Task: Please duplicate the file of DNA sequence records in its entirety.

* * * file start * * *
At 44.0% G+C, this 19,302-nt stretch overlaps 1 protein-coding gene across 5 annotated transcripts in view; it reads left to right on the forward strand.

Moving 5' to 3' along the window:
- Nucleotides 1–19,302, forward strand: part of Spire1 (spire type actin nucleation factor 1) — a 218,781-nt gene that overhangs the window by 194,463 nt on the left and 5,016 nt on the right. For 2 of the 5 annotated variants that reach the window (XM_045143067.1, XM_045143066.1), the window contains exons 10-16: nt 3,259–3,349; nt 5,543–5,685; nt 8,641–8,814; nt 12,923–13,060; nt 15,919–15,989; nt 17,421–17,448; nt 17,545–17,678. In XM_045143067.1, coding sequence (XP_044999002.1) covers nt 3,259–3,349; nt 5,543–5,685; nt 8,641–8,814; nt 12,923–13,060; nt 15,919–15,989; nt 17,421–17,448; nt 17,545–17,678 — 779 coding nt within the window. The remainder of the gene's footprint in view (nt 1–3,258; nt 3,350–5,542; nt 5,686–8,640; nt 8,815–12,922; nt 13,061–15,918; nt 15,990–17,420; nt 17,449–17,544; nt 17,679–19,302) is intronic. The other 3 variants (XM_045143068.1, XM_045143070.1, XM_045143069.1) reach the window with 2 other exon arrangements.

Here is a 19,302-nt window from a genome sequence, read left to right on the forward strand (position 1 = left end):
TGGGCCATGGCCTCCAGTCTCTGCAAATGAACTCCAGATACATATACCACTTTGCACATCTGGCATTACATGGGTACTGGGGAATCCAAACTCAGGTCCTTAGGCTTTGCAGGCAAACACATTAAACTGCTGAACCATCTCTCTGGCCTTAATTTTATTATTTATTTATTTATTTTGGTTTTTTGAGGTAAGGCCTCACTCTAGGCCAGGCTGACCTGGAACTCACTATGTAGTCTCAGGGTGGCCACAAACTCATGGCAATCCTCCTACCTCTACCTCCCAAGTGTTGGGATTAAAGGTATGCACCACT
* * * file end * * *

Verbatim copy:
At 44.0% G+C, this 19,302-nt stretch overlaps 1 protein-coding gene across 5 annotated transcripts in view; it reads left to right on the forward strand.

Moving 5' to 3' along the window:
- Nucleotides 1–19,302, forward strand: part of Spire1 (spire type actin nucleation factor 1) — a 218,781-nt gene that overhangs the window by 194,463 nt on the left and 5,016 nt on the right. For 2 of the 5 annotated variants that reach the window (XM_045143067.1, XM_045143066.1), the window contains exons 10-16: nt 3,259–3,349; nt 5,543–5,685; nt 8,641–8,814; nt 12,923–13,060; nt 15,919–15,989; nt 17,421–17,448; nt 17,545–17,678. In XM_045143067.1, coding sequence (XP_044999002.1) covers nt 3,259–3,349; nt 5,543–5,685; nt 8,641–8,814; nt 12,923–13,060; nt 15,919–15,989; nt 17,421–17,448; nt 17,545–17,678 — 779 coding nt within the window. The remainder of the gene's footprint in view (nt 1–3,258; nt 3,350–5,542; nt 5,686–8,640; nt 8,815–12,922; nt 13,061–15,918; nt 15,990–17,420; nt 17,449–17,544; nt 17,679–19,302) is intronic. The other 3 variants (XM_045143068.1, XM_045143070.1, XM_045143069.1) reach the window with 2 other exon arrangements.

Here is a 19,302-nt window from a genome sequence, read left to right on the forward strand (position 1 = left end):
TGGGCCATGGCCTCCAGTCTCTGCAAATGAACTCCAGATACATATACCACTTTGCACATCTGGCATTACATGGGTACTGGGGAATCCAAACTCAGGTCCTTAGGCTTTGCAGGCAAACACATTAAACTGCTGAACCATCTCTCTGGCCTTAATTTTATTATTTATTTATTTATTTTGGTTTTTTGAGGTAAGGCCTCACTCTAGGCCAGGCTGACCTGGAACTCACTATGTAGTCTCAGGGTGGCCACAAACTCATGGCAATCCTCCTACCTCTACCTCCCAAGTGTTGGGATTAAAGGTATGCACCACT